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How are tattoos created?

First, it's important to know how tattoos are actually created. The process begins when the tattoo artist draws the design for the tattoo on the customer's skin. Then he cleans the area and applies a thin layer of a petroleum jelly-like substance to the site.

Nowadays, most professional artists use an electric tattoo gun when working on their creation. The bar of these "guns" can hold up to 14 needles that puncture the skin up to several thousand times a minute. The needles are dipped in different colored inks as desired, and when they pierce the skin they deposit the ink just a few millimeters deep.

As the tattoo gun punctures the skin, blood seeps from the wound and the artist wipes it away. Professional, reputable tattoo artists use one-time disposable containers for the ink, and they dispose of the needles after each client.

When the tattoo artist is finished, he applies an antibacterial solution and a bandage to the site. After 24 hours the customer can remove the bandage. However, after that point she should continue to keep the tattooed area clean and moist with the application of an antibiotic ointment. If a scab forms, she shouldn't pick at it.

Additionally, the customer shouldn't rub the tattoo or expose it to direct sunlight, petroleum jelly, or rubbing alcohol. Moreover, the customer shouldn't go swimming, soak the site, expose it to shower jets, or wear clothes that will irritate or adhere to it. (I bet you didn't know that tattoos were so delicate, did you?) The tattoo site will take approximately two weeks to heal.

Are tattoos regulated?

It's also important to know that the FDA does not regulate the process of tattooing or the use of tattoo inks. Instead, the actual practice of tattooing is regulated by local jurisdictions. Furthermore, as strange as it may seem, the tattoo pigments themselves are not approved for intradermal (that is, under-the-skin) use, and some pigments contain lead, mercury, and arsenic.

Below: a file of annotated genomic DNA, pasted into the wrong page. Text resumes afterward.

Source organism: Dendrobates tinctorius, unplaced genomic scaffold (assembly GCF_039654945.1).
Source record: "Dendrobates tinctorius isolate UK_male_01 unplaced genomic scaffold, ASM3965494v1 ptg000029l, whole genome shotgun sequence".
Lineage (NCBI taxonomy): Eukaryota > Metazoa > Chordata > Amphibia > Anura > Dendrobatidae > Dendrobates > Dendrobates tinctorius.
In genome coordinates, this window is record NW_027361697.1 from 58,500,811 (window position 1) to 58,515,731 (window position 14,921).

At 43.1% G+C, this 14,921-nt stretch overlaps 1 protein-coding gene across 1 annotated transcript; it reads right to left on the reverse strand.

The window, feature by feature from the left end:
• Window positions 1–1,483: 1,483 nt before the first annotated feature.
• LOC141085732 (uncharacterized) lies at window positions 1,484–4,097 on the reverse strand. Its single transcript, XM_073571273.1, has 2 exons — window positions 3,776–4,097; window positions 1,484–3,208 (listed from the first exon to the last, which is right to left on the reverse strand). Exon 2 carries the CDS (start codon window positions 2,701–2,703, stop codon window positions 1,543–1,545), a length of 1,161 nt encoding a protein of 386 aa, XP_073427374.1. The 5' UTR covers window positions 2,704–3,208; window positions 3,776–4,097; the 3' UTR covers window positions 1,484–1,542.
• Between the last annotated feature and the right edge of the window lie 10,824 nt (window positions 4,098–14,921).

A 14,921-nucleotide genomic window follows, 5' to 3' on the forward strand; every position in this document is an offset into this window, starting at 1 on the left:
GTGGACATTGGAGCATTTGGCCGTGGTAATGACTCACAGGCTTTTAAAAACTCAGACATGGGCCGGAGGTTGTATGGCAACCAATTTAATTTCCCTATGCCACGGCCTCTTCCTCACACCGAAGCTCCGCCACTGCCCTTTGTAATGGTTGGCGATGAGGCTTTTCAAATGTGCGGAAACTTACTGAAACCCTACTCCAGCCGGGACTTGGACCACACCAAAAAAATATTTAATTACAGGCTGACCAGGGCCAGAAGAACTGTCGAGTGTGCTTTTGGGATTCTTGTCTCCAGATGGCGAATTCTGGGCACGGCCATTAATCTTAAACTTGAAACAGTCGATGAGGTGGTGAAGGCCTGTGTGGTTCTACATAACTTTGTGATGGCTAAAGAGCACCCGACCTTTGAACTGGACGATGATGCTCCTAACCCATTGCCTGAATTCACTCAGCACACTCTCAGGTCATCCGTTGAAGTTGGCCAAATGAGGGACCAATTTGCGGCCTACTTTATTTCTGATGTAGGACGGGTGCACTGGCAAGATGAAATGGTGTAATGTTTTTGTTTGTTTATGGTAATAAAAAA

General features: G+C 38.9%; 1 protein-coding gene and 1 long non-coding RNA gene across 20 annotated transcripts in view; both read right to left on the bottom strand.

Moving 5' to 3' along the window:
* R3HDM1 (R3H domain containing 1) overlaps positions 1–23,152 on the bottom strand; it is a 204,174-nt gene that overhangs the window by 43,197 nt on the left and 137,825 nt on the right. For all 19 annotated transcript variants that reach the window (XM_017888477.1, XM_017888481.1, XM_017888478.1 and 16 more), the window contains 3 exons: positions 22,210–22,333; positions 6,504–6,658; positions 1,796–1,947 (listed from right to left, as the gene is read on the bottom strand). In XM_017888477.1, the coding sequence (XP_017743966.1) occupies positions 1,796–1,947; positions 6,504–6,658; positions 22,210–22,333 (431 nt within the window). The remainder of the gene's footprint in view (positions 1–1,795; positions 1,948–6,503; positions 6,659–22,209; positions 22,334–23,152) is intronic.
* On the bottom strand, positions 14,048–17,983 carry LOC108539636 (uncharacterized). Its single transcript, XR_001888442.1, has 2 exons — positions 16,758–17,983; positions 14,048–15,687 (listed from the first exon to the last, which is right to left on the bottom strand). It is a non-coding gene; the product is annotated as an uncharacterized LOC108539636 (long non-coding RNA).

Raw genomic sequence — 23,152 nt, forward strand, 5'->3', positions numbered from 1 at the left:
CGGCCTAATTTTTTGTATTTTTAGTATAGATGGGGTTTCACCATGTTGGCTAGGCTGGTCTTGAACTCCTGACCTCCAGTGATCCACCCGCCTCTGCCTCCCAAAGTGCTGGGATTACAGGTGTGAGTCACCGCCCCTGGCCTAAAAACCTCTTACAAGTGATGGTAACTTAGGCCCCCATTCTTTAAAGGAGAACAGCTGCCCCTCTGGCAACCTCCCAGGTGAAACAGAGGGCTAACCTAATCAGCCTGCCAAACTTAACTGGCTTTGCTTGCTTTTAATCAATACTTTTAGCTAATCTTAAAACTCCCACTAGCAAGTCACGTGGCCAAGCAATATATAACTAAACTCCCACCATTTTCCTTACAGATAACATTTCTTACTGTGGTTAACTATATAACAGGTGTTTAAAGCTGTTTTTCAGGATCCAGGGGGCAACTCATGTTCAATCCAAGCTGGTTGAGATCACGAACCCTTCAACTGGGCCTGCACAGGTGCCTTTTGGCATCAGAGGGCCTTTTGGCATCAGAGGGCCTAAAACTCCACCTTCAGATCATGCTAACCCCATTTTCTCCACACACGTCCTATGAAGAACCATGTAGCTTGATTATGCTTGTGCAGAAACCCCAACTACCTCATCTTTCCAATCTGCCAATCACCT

Some of the pigments in the ink are industrial grade and are actually suitable for use in automobile paint. While professional tattoo artists are regulated, amateurs are not, and they may use unconventional pigments such as charcoal ink or mascara. They also have been known to use pencils, pens, and sewing needles to apply the ink.

What can be the health effects of getting a tattoo?

You and your daughter should know about the complications that can arise from getting a tattoo. Infections such as Hepatitis B and C, and skin infections caused by Staph bacteria, can be transmitted through the use of non-sterile needles. And although it's never been documented, some health professionals feel that a person getting a tattoo runs the risk of acquiring HIV.

The FDA does not regulate the process of tattooing or the use of tattoo inks.

Also, if a tattoo is obtained from a non-regulated facility or artist, the recipient may not be able to donate blood

Non-infectious complications from getting a tattoo can include allergic reactions to the pigments, granulomas (or nodules) that form around the tattoo, and keloid formation.

for up to 12 months. That's because there's a risk that the recipient was exposed to a blood-borne infection.

Non-infectious complications from getting a tattoo can include allergic reactions to the pigments, granulomas[1] (or nodules) that form around the tattoo, and keloid formation. Keloids[2] are thick, wide scars that can form any time you traumatize your skin. And interestingly, there have even been some reports of people experiencing burning and swelling of their tattoos when they've undergone an MRI. This odd result has been attributed to the metal content in some tattoo pigments.

  • [1] Localized nodules of tissue that result from infection or injury.
  • [2] A scar that extends beyond the site of the original wound and can grow over time. These scars can be hereditary and occur more often in African Americans, Latinos, and Asians. They commonly occur around piercing sites.
 
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